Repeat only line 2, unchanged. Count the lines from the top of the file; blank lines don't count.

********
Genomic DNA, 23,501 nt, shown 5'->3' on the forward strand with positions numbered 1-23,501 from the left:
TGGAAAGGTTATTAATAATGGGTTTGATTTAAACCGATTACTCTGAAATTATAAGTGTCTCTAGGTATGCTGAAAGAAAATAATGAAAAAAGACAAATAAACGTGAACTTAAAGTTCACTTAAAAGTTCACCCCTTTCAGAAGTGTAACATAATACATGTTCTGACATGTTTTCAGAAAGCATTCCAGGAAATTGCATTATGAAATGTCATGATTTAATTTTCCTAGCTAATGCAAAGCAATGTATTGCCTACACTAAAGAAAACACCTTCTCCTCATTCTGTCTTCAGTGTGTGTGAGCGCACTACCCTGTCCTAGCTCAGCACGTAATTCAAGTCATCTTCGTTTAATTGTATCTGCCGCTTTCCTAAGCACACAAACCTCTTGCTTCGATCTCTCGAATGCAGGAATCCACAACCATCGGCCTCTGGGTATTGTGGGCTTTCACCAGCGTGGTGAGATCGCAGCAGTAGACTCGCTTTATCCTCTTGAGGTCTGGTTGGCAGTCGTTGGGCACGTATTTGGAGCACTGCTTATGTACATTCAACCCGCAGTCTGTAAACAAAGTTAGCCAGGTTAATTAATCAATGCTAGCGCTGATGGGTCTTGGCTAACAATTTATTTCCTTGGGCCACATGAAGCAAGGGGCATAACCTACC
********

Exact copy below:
TGGAAAGGTTATTAATAATGGGTTTGATTTAAACCGATTACTCTGAAATTATAAGTGTCTCTAGGTATGCTGAAAGAAAATAATGAAAAAAGACAAATAAACGTGAACTTAAAGTTCACTTAAAAGTTCACCCCTTTCAGAAGTGTAACATAATACATGTTCTGACATGTTTTCAGAAAGCATTCCAGGAAATTGCATTATGAAATGTCATGATTTAATTTTCCTAGCTAATGCAAAGCAATGTATTGCCTACACTAAAGAAAACACCTTCTCCTCATTCTGTCTTCAGTGTGTGTGAGCGCACTACCCTGTCCTAGCTCAGCACGTAATTCAAGTCATCTTCGTTTAATTGTATCTGCCGCTTTCCTAAGCACACAAACCTCTTGCTTCGATCTCTCGAATGCAGGAATCCACAACCATCGGCCTCTGGGTATTGTGGGCTTTCACCAGCGTGGTGAGATCGCAGCAGTAGACTCGCTTTATCCTCTTGAGGTCTGGTTGGCAGTCGTTGGGCACGTATTTGGAGCACTGCTTATGTACATTCAACCCGCAGTCTGTAAACAAAGTTAGCCAGGTTAATTAATCAATGCTAGCGCTGATGGGTCTTGGCTAACAATTTATTTCCTTGGGCCACATGAAGCAAGGGGCATAACCTACC